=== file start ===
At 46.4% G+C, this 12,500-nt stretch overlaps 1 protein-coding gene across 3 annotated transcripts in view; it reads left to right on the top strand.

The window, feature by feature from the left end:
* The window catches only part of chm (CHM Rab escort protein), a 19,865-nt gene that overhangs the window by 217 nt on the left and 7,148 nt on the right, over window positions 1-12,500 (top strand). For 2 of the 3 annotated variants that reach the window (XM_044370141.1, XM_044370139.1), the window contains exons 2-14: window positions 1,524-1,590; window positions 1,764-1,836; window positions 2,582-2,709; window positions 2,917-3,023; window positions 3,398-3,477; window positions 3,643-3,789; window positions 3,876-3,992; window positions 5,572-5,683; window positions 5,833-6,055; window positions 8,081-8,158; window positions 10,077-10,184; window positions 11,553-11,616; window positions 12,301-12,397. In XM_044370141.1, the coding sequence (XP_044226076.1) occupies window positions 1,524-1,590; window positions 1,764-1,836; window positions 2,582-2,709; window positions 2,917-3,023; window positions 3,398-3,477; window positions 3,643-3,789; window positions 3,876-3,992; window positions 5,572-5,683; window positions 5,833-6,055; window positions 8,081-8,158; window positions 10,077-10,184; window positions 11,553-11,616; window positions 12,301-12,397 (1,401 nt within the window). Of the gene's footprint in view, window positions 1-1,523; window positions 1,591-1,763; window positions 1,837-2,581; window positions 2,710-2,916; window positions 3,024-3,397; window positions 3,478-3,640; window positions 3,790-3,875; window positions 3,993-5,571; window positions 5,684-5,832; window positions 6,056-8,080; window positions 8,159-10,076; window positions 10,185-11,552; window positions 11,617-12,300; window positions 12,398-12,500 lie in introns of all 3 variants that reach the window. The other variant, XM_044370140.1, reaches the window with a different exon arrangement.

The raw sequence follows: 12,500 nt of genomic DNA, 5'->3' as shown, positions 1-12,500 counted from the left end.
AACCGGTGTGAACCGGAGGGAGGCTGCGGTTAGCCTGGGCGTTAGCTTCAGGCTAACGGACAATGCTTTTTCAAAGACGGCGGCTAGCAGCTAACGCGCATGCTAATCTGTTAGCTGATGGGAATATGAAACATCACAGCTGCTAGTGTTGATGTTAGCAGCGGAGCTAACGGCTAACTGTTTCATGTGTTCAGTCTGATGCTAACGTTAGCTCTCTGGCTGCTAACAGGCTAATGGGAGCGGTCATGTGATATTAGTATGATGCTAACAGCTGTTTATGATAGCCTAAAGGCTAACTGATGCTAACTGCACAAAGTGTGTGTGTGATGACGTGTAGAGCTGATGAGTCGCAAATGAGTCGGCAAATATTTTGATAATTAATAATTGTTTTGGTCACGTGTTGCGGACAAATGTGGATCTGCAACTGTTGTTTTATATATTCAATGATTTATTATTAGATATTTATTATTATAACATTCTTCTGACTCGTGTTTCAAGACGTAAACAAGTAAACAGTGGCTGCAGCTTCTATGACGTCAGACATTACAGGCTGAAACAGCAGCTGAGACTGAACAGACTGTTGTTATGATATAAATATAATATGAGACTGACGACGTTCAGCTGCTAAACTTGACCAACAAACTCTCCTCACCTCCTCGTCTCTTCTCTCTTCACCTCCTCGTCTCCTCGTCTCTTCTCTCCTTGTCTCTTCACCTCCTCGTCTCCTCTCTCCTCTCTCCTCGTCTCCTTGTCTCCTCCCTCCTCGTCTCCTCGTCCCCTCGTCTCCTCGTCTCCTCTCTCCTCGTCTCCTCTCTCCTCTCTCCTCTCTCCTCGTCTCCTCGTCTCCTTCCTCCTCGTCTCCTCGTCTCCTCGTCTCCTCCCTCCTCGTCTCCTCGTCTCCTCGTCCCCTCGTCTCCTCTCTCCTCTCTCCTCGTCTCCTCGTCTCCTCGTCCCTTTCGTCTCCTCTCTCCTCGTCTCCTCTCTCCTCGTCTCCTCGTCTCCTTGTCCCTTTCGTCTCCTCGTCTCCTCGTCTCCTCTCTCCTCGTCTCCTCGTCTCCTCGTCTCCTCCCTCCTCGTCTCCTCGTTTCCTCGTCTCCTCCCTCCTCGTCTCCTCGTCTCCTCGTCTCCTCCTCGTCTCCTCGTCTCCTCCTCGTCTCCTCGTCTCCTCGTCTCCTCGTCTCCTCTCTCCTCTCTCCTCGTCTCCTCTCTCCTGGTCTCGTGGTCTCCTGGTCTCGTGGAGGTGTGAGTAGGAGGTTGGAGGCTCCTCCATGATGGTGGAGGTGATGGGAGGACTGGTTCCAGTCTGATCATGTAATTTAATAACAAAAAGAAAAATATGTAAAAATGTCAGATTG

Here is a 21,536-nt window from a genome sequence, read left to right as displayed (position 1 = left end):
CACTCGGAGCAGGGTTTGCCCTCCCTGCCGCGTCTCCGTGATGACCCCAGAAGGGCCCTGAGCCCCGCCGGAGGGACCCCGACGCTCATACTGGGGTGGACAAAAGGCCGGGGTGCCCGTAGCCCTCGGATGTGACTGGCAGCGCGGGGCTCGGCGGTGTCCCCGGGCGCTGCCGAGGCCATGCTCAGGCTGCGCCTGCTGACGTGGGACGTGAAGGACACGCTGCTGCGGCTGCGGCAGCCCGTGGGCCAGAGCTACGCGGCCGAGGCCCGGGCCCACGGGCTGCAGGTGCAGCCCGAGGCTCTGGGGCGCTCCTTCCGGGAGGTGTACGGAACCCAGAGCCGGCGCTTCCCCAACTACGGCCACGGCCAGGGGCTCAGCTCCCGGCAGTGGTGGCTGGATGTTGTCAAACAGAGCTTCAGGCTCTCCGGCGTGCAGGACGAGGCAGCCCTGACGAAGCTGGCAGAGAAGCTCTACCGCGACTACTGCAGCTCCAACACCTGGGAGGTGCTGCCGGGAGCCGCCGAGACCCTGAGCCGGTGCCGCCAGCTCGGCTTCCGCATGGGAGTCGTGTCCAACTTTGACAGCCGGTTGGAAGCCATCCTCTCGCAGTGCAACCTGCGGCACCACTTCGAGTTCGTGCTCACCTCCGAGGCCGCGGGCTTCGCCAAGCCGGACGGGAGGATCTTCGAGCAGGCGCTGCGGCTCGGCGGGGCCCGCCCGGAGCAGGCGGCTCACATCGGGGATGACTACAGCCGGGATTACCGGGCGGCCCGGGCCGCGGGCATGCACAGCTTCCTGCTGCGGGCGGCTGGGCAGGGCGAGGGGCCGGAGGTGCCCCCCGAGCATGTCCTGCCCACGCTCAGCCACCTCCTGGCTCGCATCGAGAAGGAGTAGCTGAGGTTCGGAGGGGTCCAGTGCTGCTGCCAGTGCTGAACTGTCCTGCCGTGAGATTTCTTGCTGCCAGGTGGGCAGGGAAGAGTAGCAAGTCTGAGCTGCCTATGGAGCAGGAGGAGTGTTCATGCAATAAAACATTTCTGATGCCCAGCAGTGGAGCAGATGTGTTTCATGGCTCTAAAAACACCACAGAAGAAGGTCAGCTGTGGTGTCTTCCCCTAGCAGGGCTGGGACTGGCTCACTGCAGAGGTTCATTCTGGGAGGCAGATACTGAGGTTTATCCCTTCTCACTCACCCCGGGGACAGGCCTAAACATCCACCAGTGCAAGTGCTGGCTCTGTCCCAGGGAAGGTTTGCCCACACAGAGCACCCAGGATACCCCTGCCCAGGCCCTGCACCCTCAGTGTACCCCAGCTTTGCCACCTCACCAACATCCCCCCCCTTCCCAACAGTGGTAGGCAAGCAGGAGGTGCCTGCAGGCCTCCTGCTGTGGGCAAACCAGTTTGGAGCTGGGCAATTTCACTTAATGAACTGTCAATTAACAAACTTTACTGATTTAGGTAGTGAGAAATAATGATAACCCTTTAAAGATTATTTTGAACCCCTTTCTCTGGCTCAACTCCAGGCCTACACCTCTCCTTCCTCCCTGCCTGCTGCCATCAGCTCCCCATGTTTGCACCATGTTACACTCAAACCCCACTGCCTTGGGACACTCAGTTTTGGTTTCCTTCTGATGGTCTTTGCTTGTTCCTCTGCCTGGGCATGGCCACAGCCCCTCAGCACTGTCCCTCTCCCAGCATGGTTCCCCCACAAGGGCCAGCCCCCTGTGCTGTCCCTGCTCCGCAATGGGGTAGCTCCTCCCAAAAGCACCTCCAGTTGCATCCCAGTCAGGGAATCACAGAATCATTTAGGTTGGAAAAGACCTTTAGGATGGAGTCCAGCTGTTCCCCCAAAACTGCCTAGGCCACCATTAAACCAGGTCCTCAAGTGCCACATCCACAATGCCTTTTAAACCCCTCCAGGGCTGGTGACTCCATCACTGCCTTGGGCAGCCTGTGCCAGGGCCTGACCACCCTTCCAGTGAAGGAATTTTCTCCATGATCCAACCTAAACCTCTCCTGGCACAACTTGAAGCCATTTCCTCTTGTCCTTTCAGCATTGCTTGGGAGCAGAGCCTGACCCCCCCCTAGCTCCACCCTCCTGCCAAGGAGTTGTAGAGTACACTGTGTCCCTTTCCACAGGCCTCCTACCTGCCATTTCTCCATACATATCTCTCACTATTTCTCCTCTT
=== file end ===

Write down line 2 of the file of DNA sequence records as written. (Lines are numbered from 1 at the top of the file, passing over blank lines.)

The window, feature by feature from the left end: